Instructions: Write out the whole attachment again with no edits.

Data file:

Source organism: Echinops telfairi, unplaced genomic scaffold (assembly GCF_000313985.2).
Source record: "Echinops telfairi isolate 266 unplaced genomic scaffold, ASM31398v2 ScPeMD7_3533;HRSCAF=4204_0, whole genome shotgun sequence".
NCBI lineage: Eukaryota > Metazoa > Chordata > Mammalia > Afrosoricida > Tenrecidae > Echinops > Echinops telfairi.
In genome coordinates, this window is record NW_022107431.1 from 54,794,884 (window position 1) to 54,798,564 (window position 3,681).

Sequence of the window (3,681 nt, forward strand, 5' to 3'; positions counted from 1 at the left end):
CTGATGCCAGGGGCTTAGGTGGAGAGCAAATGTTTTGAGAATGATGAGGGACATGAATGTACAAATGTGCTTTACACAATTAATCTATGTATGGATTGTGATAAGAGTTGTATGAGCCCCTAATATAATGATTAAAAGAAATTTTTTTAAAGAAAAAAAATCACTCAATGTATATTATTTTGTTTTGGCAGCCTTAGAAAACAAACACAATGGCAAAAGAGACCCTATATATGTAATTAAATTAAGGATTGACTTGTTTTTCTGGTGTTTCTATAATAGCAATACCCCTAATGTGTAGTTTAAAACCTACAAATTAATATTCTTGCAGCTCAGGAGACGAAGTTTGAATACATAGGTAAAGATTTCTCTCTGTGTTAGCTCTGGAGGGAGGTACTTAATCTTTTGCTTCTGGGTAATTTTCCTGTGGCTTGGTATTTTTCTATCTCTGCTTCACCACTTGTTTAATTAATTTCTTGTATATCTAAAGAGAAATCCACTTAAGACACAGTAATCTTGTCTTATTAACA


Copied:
Source organism: Echinops telfairi, unplaced genomic scaffold (assembly GCF_000313985.2).
Source record: "Echinops telfairi isolate 266 unplaced genomic scaffold, ASM31398v2 ScPeMD7_3533;HRSCAF=4204_0, whole genome shotgun sequence".
NCBI lineage: Eukaryota > Metazoa > Chordata > Mammalia > Afrosoricida > Tenrecidae > Echinops > Echinops telfairi.
In genome coordinates, this window is record NW_022107431.1 from 54,794,884 (window position 1) to 54,798,564 (window position 3,681).

Sequence of the window (3,681 nt, forward strand, 5' to 3'; positions counted from 1 at the left end):
CTGATGCCAGGGGCTTAGGTGGAGAGCAAATGTTTTGAGAATGATGAGGGACATGAATGTACAAATGTGCTTTACACAATTAATCTATGTATGGATTGTGATAAGAGTTGTATGAGCCCCTAATATAATGATTAAAAGAAATTTTTTTAAAGAAAAAAAATCACTCAATGTATATTATTTTGTTTTGGCAGCCTTAGAAAACAAACACAATGGCAAAAGAGACCCTATATATGTAATTAAATTAAGGATTGACTTGTTTTTCTGGTGTTTCTATAATAGCAATACCCCTAATGTGTAGTTTAAAACCTACAAATTAATATTCTTGCAGCTCAGGAGACGAAGTTTGAATACATAGGTAAAGATTTCTCTCTGTGTTAGCTCTGGAGGGAGGTACTTAATCTTTTGCTTCTGGGTAATTTTCCTGTGGCTTGGTATTTTTCTATCTCTGCTTCACCACTTGTTTAATTAATTTCTTGTATATCTAAAGAGAAATCCACTTAAGACACAGTAATCTTGTCTTATTAACA